BEIRA, Mozambique (AFP) - Aid workers faced disarray, a clamour for help and mounting anger as they headed out across central Mozambique, struggling to assist tens of thousands of people battered by one of southern Africa's most powerful storms.
A week after Tropical Cyclone Idai lashed Mozambique with winds of nearly 200 kilometres per hour, rescue efforts stepped up a gear on Friday (March 22) but the situation was often chaotic.
Humanitarian agencies are racing to rescue those still trapped, feed those who have been brought to safety and protect them from potential outbreaks of malaria and cholera.
"Already, some cholera cases have been reported in (the port city of) Beira along with an increasing number of malaria infections among people trapped by the flooding," said the International Federation of Red Cross in a statement.
The mayor of Diaz Simango told AFP that cases of diarrhoeal infections had already been reported.
"We are running out of time, it is at a critical point here," UN children's agency chief Henrietta Fore told AFP after she flew into the devastated port city of Beira from New York.
Hygiene and safe drinking water are absolute priorities, she warned. "There's stagnant water, it's not draining, decomposing bodies, lack of good hygiene and sanitation," Fore said. "We are worried about cholera, about malaria, because of the stagnant water."
Aid group Doctors Without Borders said people were also at risk of respiratory infections such as pneumonia.
World Food Programme (WFP) spokesman Gerald Bourke said the aid effort was "slow to start, (but)... is now accelerating, thankfully."
WFP declared the flood crisis a level three emergency, putting it on a par with Yemen, Syria and South Sudan.
Relief agencies said the gravity of the cyclone and scale of the flooding it unleashed had been extremely shocking.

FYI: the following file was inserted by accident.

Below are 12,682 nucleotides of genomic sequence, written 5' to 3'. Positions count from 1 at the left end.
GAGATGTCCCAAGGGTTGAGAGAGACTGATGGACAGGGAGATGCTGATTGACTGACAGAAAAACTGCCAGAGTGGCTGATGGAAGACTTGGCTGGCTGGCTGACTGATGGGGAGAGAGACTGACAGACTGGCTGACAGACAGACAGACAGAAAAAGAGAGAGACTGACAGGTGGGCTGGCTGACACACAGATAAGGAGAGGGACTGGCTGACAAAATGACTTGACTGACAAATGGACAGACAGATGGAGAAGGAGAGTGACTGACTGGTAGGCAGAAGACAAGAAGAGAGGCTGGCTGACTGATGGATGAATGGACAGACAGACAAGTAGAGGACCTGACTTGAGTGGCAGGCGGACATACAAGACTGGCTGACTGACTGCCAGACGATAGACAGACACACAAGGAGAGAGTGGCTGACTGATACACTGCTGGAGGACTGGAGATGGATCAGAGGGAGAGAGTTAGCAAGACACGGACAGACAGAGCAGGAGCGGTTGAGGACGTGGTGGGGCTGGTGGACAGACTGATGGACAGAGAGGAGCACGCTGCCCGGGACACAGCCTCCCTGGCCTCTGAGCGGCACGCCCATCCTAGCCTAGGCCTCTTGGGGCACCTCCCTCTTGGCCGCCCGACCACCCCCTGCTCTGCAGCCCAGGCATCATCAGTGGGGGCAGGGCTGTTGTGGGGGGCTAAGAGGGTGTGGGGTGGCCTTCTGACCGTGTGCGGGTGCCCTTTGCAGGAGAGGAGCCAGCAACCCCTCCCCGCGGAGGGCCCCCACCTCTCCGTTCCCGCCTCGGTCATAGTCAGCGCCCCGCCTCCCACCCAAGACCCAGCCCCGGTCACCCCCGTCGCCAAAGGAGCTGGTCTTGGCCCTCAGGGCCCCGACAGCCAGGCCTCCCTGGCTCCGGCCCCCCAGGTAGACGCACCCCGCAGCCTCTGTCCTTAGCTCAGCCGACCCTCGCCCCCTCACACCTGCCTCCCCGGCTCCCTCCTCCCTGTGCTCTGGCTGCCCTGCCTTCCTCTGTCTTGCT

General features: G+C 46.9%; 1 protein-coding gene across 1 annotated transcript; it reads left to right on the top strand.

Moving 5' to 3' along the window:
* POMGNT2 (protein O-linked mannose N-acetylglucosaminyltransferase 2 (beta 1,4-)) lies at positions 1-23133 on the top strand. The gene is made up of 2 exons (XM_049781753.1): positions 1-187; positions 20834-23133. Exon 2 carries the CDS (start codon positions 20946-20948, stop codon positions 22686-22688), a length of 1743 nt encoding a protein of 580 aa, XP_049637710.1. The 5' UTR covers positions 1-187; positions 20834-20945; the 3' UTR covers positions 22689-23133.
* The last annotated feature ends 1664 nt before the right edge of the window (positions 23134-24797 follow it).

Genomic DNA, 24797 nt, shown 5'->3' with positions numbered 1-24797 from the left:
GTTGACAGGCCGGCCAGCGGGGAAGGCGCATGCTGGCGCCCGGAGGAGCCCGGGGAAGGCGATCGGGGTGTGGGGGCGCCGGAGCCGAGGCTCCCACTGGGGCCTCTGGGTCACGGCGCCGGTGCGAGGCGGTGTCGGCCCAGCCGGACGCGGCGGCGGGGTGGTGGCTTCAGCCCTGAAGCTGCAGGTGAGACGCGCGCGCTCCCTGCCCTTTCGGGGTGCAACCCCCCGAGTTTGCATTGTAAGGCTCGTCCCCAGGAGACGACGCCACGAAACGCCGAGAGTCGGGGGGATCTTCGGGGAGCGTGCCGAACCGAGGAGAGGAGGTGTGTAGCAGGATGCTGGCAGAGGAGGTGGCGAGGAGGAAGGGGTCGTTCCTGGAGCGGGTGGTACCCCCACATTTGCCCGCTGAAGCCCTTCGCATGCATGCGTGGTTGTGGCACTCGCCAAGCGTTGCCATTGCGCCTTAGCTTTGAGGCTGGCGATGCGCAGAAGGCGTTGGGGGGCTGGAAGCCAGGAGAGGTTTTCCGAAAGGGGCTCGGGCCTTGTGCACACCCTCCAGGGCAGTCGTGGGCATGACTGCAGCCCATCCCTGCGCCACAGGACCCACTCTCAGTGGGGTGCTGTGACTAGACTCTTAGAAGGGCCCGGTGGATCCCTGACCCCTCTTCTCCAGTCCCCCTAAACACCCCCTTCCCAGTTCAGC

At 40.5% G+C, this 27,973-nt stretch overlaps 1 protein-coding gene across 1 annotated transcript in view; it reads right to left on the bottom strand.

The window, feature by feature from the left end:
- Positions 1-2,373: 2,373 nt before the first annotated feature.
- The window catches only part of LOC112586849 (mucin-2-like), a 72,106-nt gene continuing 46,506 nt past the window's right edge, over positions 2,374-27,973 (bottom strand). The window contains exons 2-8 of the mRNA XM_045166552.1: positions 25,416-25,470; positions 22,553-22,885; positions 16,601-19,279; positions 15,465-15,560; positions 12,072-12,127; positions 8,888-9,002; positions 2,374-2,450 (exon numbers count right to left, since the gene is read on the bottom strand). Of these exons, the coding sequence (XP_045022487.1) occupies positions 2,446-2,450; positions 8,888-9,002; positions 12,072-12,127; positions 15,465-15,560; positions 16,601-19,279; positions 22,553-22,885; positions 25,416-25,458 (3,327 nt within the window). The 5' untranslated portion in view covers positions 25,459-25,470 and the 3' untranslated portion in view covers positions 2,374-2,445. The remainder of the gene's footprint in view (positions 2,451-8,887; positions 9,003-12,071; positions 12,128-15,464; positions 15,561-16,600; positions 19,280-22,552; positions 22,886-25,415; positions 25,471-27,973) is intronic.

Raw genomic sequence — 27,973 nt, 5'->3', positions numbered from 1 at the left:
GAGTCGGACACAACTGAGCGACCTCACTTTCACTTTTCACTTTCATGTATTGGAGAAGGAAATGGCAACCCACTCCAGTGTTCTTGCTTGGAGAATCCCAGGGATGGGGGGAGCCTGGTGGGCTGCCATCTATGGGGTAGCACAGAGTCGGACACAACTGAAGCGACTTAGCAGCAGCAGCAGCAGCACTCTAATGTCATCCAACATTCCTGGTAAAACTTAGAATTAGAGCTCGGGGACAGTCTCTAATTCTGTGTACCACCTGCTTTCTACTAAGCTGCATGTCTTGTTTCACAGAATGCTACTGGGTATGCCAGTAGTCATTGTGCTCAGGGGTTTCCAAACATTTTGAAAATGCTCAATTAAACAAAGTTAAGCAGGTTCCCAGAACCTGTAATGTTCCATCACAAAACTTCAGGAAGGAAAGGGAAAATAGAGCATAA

The confirmed death toll in Mozambique and neighbouring Zimbabwe topped 550 on Friday, with 293 killed in Mozambique, and 259 in Zimbabwe, according to the UN Migration agency IOM, which said more than 120 of the dead in Zimbabwe had been washed into Mozambique.
Around 1.7 million people have been affected and hundreds are still missing.
Districts west of Beira resemble an inland lake, and thousands of people are still trapped on roof tops and on tree branches.
The town of Buzi situated across the estuary southwest of Beira "has reportedly disappeared, with the water as high as the palm trees" and 40 prisoners and staff still trapped on a roof, said the International Committee of the Red Cross (ICRC).
"This disaster is a catastrophe," Prime Minister Carlos Antonio do Rosario told reporters in Beira.
The government says there are still around 15,000 people needing to be saved.
More than 65,000 people are already in shelters in central Mozambique and other sites are being opened.
In Dondo, near Beira, food distribution finally started on Thursday at one of 20 schools transformed into emergency shelters.
"Today is the first day we receive help," said survivor Marta Antonio. "But they don't give it to everyone, they only give it to those who are in the rooms. But those outside receive nothing," she said.
Victims who were not housed in the centres were frustrated. They complained that they had been forgotten and for those lining up for something to eat, the food was insufficient.
"I have four children, and they're only going to eat bread? Give me a bag of aid," demanded one man, who did not give his name.
Meantime, the main morgue in Beira is teeming with bodies and burials are impossible because the city cemeteries are flooded, said the ICRC.
"The mortuary at the city's main hospital is full and there are dozens of bodies that need to be removed and cared for in a dignified way," said ICRC in a statement. "The humanitarian needs will tragically only deepen in the coming weeks," it added.
The mayor of Beira Daviz Simango has been helping clean up the city, driving excavator.
"We are starting from zero, we have started the work," he told AFP adding "our people have suffered a lot".